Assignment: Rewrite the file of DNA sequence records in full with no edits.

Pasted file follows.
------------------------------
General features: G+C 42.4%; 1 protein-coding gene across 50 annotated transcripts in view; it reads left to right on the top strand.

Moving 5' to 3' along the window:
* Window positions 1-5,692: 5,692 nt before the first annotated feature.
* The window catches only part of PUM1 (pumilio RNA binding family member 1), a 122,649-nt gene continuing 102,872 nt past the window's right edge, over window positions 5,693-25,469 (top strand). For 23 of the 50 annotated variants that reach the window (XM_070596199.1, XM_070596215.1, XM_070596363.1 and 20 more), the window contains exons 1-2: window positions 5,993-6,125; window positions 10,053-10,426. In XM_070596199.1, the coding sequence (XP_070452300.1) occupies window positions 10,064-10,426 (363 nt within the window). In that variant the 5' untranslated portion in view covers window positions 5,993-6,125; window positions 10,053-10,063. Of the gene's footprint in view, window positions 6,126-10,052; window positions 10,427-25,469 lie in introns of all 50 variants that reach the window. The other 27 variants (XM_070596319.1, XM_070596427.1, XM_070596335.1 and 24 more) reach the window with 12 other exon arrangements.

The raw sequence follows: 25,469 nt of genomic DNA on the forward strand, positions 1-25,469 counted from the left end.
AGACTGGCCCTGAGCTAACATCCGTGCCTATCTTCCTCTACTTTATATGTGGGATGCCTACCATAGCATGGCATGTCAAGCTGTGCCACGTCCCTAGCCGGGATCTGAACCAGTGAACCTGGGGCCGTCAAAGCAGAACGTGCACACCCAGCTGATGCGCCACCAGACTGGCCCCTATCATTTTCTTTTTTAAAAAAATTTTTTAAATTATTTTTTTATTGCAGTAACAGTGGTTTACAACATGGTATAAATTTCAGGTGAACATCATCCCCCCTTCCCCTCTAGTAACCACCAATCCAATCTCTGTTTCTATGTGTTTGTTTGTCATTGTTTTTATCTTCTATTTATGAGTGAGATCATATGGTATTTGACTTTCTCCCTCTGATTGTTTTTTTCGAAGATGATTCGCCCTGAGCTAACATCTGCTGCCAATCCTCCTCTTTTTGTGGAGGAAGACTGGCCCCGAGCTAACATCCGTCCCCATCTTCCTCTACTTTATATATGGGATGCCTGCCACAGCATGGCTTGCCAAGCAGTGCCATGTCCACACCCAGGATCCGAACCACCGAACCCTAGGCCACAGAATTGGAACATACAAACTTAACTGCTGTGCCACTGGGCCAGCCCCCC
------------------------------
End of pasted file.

General features: G+C 42.4%; 1 protein-coding gene across 50 annotated transcripts in view; it reads left to right on the top strand.

Moving 5' to 3' along the window:
* Window positions 1-5,692: 5,692 nt before the first annotated feature.
* The window catches only part of PUM1 (pumilio RNA binding family member 1), a 122,649-nt gene continuing 102,872 nt past the window's right edge, over window positions 5,693-25,469 (top strand). For 23 of the 50 annotated variants that reach the window (XM_070596199.1, XM_070596215.1, XM_070596363.1 and 20 more), the window contains exons 1-2: window positions 5,993-6,125; window positions 10,053-10,426. In XM_070596199.1, the coding sequence (XP_070452300.1) occupies window positions 10,064-10,426 (363 nt within the window). In that variant the 5' untranslated portion in view covers window positions 5,993-6,125; window positions 10,053-10,063. Of the gene's footprint in view, window positions 6,126-10,052; window positions 10,427-25,469 lie in introns of all 50 variants that reach the window. The other 27 variants (XM_070596319.1, XM_070596427.1, XM_070596335.1 and 24 more) reach the window with 12 other exon arrangements.

The raw sequence follows: 25,469 nt of genomic DNA on the forward strand, positions 1-25,469 counted from the left end.
AGACTGGCCCTGAGCTAACATCCGTGCCTATCTTCCTCTACTTTATATGTGGGATGCCTACCATAGCATGGCATGTCAAGCTGTGCCACGTCCCTAGCCGGGATCTGAACCAGTGAACCTGGGGCCGTCAAAGCAGAACGTGCACACCCAGCTGATGCGCCACCAGACTGGCCCCTATCATTTTCTTTTTTAAAAAAATTTTTTAAATTATTTTTTTATTGCAGTAACAGTGGTTTACAACATGGTATAAATTTCAGGTGAACATCATCCCCCCTTCCCCTCTAGTAACCACCAATCCAATCTCTGTTTCTATGTGTTTGTTTGTCATTGTTTTTATCTTCTATTTATGAGTGAGATCATATGGTATTTGACTTTCTCCCTCTGATTGTTTTTTTCGAAGATGATTCGCCCTGAGCTAACATCTGCTGCCAATCCTCCTCTTTTTGTGGAGGAAGACTGGCCCCGAGCTAACATCCGTCCCCATCTTCCTCTACTTTATATATGGGATGCCTGCCACAGCATGGCTTGCCAAGCAGTGCCATGTCCACACCCAGGATCCGAACCACCGAACCCTAGGCCACAGAATTGGAACATACAAACTTAACTGCTGTGCCACTGGGCCAGCCCCCC